Los Angeles gets 284 sunny days a year on average, and to take advantage of its sunny weather the city is now home to one of the largest rooftop solar installations ever built.
Los Angeles Mayor Eric Garcetti conducted a tour of the Westmont Solar Rooftop project in San Pedro on Monday. The recently completed 2 million square foot set of solar panels will generate an estimated 16.4 megawatts of power, or enough power for around 5,000 homes.
The massive solar installation was developed by PermaCity, a solar energy firm who developed the project as part of the Department of Water and Power’s “Feed-in Tariff” program. The Tariff program allows owners of solar installations to sell energy gathered from them to the power company. The program was conceived as a way to assist DWP in meeting a state mandate requiring electricity providers to meet one-third of their power from renewable energy sources by 2020.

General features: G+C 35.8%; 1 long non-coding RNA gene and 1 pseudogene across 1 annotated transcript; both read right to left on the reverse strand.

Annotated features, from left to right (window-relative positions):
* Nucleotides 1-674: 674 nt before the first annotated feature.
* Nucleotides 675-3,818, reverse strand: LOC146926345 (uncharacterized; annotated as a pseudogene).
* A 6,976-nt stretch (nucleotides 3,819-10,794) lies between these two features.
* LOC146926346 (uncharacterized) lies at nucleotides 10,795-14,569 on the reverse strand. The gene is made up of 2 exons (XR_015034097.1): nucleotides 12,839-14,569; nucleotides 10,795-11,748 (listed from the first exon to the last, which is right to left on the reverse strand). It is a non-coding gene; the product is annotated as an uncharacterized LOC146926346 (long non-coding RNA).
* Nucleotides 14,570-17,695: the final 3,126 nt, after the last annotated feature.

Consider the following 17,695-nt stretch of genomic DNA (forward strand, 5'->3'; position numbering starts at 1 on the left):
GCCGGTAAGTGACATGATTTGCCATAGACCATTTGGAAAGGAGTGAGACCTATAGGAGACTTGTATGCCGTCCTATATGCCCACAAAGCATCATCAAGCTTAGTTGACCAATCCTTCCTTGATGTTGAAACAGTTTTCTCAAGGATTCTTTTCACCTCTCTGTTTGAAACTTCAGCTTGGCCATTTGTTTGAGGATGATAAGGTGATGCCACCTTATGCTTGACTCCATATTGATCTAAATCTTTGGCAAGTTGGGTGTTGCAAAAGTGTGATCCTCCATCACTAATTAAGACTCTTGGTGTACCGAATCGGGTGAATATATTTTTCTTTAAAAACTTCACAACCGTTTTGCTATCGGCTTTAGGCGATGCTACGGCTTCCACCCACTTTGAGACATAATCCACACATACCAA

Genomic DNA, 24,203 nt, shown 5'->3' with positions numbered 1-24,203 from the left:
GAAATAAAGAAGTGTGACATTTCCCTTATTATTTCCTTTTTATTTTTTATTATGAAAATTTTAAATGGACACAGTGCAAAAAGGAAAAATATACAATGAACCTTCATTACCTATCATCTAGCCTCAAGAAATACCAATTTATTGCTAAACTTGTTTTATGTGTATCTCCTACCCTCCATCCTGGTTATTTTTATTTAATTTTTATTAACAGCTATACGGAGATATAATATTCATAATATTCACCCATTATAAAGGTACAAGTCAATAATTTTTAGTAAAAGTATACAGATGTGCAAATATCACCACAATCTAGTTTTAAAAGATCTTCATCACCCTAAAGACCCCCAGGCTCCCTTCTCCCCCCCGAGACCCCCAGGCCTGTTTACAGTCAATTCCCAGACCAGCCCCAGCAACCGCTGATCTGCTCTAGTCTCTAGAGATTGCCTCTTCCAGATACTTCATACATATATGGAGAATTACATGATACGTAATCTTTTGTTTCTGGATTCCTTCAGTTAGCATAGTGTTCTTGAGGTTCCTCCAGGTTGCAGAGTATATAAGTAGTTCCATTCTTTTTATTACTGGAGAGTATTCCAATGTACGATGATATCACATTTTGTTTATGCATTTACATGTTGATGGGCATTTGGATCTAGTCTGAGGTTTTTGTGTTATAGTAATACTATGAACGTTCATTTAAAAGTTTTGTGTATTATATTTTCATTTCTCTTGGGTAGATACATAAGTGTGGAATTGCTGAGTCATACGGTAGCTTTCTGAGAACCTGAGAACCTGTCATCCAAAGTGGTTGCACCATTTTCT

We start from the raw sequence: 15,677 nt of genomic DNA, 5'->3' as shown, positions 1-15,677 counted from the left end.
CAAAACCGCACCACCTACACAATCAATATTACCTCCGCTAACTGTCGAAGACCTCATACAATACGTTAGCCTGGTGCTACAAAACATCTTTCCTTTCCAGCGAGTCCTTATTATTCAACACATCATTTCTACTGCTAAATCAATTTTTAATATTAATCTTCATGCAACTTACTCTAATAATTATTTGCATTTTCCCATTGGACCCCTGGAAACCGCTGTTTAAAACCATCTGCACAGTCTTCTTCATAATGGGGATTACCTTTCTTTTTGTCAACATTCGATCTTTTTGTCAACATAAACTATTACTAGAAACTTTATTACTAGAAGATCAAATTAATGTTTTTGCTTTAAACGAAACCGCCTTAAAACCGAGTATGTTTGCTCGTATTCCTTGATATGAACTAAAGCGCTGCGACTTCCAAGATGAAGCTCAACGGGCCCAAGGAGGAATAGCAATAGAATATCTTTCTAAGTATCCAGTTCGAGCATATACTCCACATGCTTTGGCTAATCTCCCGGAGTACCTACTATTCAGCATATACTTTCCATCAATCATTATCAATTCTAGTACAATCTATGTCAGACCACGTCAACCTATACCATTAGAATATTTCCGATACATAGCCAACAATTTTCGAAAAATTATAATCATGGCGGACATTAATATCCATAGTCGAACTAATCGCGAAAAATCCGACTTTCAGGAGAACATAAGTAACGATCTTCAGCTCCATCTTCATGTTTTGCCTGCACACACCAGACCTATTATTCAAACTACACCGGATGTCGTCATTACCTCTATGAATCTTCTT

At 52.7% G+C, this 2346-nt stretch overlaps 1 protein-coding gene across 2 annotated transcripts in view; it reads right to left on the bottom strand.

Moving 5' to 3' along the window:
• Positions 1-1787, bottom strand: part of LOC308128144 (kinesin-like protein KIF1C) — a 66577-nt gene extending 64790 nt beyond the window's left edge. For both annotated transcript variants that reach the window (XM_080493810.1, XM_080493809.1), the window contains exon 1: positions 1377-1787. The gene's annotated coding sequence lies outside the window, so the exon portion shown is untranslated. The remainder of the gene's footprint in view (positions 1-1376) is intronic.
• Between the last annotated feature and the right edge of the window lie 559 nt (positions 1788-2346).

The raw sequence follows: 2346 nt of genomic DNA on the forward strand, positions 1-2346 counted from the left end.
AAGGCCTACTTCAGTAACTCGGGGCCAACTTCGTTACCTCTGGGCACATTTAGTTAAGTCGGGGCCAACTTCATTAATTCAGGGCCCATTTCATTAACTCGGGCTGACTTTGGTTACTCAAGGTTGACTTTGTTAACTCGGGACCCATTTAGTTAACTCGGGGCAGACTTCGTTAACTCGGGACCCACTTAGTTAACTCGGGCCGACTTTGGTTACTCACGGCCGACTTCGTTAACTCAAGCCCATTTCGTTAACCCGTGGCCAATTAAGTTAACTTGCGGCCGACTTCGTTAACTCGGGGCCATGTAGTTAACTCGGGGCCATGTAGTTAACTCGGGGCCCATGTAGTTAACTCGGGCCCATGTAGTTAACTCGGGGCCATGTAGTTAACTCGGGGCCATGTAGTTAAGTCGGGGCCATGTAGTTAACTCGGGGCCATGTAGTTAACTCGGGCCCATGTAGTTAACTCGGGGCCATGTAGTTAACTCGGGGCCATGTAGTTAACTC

The San Pedro project is the largest of all the 41 tariff projects completed so far, including a 5.1-megawatt project installed back in 2015 at the headquarters of Forever 21 in Lincoln Heights. Yet another massive solar project in being constructed now for the US Postal Service processing center in South LA. When that project is finished it will generate around 11 megawatts of power, with 10 megawatts being sold to DWP and the remainder powering the postal facility.
The solar installation is set up across multiple rooftops at the Westmont Distribution Center, which is close to the 110 Freeway. The solar installation has over 50,000 photovoltaic panels that will produce over 565 million kilowatt hours over the next 20 years of operation. The panels are bi-facial, meaning they can collect sunlight reflected off of the roof’s surface in addition to the direct sunlight they absorb, making them about 45% more efficient than uni-facial panels. PermaCity estimates the carbon emissions offset by the project will be equivalent to the emissions of 6,000 cars.
The solar installation is one of the largest in the country, being only slightly smaller than an installation at Apple’s campus in Cupertino.